• Making a Splash: ... But he was also seen as being associated with water, particularly underground sources of water.
  • Everybody Hates Hades: Once averted (the nobles swore by Perun, common folk by him), but then he got Satanified.
  • Horned Humanoid: Well... Possibly.
  • Our Dragons Are Different: He was often depicted as a snake with the head of a bear and possibly the horns of a cow, which fits the modern conceptions of dragons quite well.
  • Plague Master: But he uses plagues to punish the oath-breakers.
  • Scaled Up: Sort of, as he was often depicted with dragon and snake-like characteristics.
  • Trickster God: The tales don't say much about him tricking people, but he fits into the mold of "mighty warrior god vs. sly trickster god" archetypes.

    Svarog, Svarozic & Dazbog 
A trio of gods who clearly were important deities, as they crop up in various parts of Slavdom. However, their relation to each other is difficult to pin down: does "Svarozic" mean "son of Svarog", or is it merely a diminutive, alternate version of the name?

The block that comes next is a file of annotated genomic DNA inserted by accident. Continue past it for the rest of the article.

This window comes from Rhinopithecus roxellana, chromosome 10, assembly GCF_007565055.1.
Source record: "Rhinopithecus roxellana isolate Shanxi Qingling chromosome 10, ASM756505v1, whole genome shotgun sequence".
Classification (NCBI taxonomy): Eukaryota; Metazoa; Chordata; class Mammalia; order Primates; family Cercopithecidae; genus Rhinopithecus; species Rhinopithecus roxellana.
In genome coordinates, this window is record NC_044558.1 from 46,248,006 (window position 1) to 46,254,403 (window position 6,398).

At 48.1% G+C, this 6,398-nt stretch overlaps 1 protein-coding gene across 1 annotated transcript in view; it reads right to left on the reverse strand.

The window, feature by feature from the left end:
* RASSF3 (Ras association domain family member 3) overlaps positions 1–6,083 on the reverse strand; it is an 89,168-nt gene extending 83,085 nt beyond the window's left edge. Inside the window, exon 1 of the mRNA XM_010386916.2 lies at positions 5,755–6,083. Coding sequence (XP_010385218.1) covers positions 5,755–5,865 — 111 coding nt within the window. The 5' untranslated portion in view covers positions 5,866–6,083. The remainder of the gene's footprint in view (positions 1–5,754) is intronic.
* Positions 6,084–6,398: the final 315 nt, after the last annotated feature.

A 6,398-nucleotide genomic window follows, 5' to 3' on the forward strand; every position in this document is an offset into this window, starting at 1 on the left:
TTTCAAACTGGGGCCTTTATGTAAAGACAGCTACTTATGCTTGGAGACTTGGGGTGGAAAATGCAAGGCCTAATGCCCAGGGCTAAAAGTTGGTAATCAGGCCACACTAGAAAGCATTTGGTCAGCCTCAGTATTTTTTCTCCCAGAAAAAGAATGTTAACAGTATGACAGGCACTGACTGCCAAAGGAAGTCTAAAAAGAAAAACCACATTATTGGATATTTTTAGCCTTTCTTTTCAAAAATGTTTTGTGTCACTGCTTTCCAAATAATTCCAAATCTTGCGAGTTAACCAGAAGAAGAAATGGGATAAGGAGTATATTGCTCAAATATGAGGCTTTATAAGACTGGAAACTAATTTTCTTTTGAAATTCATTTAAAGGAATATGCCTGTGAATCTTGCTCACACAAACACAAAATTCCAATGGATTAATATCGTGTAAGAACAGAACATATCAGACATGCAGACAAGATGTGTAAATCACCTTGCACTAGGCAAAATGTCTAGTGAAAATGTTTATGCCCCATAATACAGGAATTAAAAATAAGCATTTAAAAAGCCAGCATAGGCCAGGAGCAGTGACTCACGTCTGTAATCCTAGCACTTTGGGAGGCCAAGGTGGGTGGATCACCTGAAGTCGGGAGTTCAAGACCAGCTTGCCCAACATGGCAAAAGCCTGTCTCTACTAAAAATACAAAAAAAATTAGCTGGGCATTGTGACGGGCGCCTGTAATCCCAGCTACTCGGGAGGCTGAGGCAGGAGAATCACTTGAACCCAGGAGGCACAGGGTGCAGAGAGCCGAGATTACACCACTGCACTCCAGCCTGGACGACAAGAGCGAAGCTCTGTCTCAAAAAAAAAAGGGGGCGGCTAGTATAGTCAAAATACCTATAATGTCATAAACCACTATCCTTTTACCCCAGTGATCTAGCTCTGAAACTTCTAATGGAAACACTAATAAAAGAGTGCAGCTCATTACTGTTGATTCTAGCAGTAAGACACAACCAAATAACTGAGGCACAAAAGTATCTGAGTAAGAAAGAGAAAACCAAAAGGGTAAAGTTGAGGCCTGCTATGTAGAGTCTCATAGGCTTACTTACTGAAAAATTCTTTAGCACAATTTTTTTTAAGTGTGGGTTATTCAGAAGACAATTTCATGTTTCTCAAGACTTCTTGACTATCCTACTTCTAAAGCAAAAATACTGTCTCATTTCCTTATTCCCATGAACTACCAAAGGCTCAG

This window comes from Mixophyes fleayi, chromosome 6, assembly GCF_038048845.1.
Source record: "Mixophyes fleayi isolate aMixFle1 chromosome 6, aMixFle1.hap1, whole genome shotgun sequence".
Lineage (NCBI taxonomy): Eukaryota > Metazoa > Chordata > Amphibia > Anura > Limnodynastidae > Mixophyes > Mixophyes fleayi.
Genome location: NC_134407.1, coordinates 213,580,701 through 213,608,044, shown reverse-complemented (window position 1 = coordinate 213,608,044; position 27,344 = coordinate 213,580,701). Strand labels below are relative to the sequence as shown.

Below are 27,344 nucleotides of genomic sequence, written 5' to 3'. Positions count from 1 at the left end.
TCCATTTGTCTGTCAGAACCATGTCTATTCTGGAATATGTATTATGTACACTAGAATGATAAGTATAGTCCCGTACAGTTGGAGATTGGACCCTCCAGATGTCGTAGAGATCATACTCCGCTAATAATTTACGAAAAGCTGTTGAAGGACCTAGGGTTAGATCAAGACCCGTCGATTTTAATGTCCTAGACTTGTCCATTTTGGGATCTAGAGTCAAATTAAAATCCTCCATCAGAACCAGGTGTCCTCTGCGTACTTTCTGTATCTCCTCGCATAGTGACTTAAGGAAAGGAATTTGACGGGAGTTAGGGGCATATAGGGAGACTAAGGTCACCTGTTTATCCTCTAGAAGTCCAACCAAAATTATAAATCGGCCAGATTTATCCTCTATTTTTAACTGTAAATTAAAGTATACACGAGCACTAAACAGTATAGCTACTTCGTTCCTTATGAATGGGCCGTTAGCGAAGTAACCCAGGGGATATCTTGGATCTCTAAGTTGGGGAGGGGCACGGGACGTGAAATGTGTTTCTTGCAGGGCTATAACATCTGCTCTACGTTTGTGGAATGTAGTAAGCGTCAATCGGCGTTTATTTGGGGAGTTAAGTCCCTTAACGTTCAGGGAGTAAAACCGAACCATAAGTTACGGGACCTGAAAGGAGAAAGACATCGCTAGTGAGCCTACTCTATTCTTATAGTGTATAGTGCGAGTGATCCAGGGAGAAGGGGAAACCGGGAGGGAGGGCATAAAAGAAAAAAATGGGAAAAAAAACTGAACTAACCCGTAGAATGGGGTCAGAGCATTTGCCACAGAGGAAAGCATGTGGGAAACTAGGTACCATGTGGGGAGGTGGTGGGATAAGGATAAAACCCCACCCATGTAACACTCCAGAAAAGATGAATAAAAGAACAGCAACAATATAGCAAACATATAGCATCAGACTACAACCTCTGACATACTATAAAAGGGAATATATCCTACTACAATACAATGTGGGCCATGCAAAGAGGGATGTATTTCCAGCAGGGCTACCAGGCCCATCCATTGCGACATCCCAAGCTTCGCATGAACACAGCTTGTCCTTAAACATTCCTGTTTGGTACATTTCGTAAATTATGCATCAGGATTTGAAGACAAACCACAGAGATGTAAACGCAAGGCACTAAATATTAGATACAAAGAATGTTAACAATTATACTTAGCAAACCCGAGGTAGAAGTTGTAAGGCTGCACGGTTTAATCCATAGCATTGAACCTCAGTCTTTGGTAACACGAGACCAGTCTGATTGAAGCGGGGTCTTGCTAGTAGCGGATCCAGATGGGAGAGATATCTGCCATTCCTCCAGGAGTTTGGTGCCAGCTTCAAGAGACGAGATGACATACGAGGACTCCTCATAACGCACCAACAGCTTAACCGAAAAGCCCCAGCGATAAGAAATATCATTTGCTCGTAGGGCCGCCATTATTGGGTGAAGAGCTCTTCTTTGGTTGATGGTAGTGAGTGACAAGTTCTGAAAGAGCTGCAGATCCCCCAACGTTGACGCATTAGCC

To solve this conundrum, several theories have been proposed. One of them posits that Svarog is the fire god, and the father to both Svarozic and Dazbog. Another, that there are only two gods, Svarog the sky god, and his son Dazbog the god of fire, Svarozic being an alternate name for one or another.

Svarog himself is mentioned in only one source, where he is the equivalent of Hephaestus. But he is also a contender for the title of the top Slavic god. Dazbog is generally considered a sun god, although according to some, Dazbog had a dual nature as both the diurnal god of the sun and nocturnal protector of the underworld. Svarozic, interestingly enough, is sometimes considered to have been identified with Perun. It seems that regional preferences might have been of matter.

In comparative mythology, analogies are drawn to the proto-Indo-European sky god Dyaeus Pater, a predecessor of figures such as Zeus and Jove; as well as to Hephaestus and other mythical smiths. In the Dvoyeveriye cults, Svarog and Svarogic turned into St.Cosmas and St.Damian (Kuzma i Demyan).